The Bible is a bloody book. There’s a lot of violence in the Bible. And what is confounding to a great many people is that God Himself is sometimes the agent of violence.

The question we are dealing with today is this: if God wants us to be peaceful, loving, non-violent people, then why does God seem to commit violent acts Himself? Why does the Bible have these stories of God’s wrath.

That’s the question we will explore in our message today, ‘Killing Man.’ And our exploration begins at the origin of violence, when…

Man Created Violence

To understand what violence is, I want you to see where it comes from. When we talk about violence, we inevitably mean murder, which is the furthest extent that violence can go. Violence begins as anger and progresses until it becomes murder. And murder is taking God’s authority over life into their your hands.

Job knew this. He said, “Naked I came from my mother’s womb, and naked shall I return. The Lord gave, and the Lord has taken away…” (Job 1:21, ESV).

And he said, “The Spirit of God has made me, and the breath of the Almighty gives me life (Job 33:4, ESV).

Job makes it clear that the breath of life comes from God and God alone has the authority to give breath. And God alone has the authority to take away the breath of life.

So, when a person’s heart is consumed with anger and they become violent, that is in some way an expression of their desire for God’s authority. And when a person takes the life of another because of a violent heart, he usurps God’s authority over life and death.

I want to make sure you heard me correctly here. The issue is not whether there is a justified time to take life. The issue is murder, flowing from anger and a violent disposition.

When a person takes the life of another because of a violent heart, he usurps God’s authority.

Let’s read the story.

The man Adam knew his wife Eve intimately. She became pregnant and gave birth to Cain, and said, “I have given life to a man with the Lord’s help.” She gave birth a second time to Cain’s brother Abel. Abel cared for the flocks, and Cain farmed the fertile land.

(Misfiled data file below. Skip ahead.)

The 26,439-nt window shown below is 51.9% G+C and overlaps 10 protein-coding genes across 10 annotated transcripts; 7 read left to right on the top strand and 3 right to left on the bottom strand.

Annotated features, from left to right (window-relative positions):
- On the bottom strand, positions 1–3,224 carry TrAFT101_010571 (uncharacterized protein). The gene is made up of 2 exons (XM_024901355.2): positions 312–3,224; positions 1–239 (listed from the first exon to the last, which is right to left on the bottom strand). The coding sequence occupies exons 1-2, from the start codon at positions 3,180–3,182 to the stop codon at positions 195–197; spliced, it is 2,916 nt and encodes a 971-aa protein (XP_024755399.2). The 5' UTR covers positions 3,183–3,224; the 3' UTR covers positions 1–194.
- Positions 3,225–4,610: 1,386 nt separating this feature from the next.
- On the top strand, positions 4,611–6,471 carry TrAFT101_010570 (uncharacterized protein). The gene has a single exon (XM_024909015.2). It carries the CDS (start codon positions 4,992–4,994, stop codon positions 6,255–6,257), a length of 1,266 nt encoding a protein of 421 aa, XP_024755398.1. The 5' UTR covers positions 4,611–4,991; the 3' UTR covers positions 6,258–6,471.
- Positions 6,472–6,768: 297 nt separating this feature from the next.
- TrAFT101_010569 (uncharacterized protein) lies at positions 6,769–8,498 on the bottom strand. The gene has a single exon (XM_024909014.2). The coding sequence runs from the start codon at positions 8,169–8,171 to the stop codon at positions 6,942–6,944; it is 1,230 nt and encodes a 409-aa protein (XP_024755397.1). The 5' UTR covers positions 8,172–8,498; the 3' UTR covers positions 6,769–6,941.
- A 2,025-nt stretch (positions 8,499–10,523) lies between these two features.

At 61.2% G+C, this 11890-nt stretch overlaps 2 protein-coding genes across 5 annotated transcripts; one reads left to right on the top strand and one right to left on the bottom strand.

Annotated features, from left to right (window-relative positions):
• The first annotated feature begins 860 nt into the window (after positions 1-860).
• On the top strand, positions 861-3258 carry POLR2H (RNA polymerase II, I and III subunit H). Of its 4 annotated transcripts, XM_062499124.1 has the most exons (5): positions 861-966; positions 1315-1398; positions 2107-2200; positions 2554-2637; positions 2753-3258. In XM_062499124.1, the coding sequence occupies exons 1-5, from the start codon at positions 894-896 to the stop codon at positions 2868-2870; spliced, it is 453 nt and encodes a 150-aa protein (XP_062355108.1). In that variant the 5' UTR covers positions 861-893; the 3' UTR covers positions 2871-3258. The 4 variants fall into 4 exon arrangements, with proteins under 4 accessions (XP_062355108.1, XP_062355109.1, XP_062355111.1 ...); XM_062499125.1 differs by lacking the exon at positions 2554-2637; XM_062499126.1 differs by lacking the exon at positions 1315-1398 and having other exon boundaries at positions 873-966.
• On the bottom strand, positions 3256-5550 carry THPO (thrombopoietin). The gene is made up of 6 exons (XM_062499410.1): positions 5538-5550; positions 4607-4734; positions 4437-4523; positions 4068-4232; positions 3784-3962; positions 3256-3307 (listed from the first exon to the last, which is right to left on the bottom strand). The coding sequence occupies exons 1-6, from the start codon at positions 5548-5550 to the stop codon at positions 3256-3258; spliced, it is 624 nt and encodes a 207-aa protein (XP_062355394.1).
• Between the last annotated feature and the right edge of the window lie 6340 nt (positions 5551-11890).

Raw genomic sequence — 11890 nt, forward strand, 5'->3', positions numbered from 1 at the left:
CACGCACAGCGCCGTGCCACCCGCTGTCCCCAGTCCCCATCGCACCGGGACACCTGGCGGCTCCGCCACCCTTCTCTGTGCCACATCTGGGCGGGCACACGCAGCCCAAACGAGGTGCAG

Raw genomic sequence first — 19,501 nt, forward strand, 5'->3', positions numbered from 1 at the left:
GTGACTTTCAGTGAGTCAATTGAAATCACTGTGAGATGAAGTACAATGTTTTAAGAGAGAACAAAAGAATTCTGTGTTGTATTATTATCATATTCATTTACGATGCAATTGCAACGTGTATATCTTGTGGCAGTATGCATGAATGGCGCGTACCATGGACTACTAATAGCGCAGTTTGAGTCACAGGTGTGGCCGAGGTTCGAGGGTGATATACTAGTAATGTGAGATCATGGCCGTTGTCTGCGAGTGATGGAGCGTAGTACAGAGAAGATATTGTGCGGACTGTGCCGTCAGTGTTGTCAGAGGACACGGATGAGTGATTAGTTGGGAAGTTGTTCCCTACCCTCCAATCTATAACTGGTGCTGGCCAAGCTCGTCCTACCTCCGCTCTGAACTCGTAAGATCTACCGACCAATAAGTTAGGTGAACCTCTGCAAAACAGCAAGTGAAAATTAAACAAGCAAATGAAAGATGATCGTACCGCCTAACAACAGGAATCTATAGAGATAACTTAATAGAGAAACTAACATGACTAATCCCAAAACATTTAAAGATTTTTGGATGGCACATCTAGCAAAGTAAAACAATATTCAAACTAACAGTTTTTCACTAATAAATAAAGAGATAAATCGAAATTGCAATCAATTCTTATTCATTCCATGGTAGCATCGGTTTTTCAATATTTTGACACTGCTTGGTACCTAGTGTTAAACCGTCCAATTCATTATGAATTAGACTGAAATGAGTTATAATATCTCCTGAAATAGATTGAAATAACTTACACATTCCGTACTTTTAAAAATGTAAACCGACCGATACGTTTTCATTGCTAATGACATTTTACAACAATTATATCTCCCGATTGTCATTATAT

Some time later, Cain presented an offering to the Lord from the land’s crops while Abel presented his flock’s oldest offspring with their fat. The Lord looked favorably on Abel and his sacrifice but didn’t look favorably on Cain and his sacrifice. Cain became very angry and looked resentful.

The Lord said to Cain, “Why are you angry, and why do you look so resentful? If you do the right thing, won’t you be accepted? But if you don’t do the right thing, sin will be waiting at the door ready to strike! It will entice you, but you must rule over it.”

Cain said to his brother Abel, “Let’s go out to the field.” When they were in the field, Cain attacked his brother Abel and killed him.

The Lord said to Cain, “Where is your brother Abel?”

Cain said, “I don’t know! Am I my brother’s guardian?!”

The Lord said, “What did you do? The voice of your brother’s blood is crying to me from the ground. ~Genesis 4:1–10, CEB

The ancient reader of this story knew something that is the key to understanding this story. He understood it so well that there was no reason for Moses to explain it when he wrote the story down. It has to do with the context of sacrifice.

So, Cain showed up with a vegetable sacrifice. And he worked hard for it. Gardening is hard enough. Cain was a farmer. It’s a hard life. And he worked and he brought his best. But, the ancient reader knew what the Author of the Book of Hebrews tells us, that:

…Almost everything is purified with blood, and without the shedding of blood there is no forgiveness of sins (Hebrews 9:22, ESV).

Cain and Abel were offering God a sacrifice for purification and Cain showed up with turnips.

You know the saying, “You can’t squeeze blood from a turnip.” Well, you need blood to be purified and Cain didn’t have any, because you can’t squeeze blood from a turnip.

Cain didn’t have blood to provide purification, so his offering wasn’t acceptable to God. Without the shedding of blood, there is no forgiveness, no purification. So,

Cain became very angry and looked resentful (Genesis 4:5, CEB).

At this point, the Lord gives him this great nugget of wisdom. It’s like a proverb. He says,

If you do the right thing, won’t you be accepted? But if you don’t do the right thing, sin will be waiting at the door ready to strike! It will entice you, but you must rule over it (Genesis 4:7, CEB).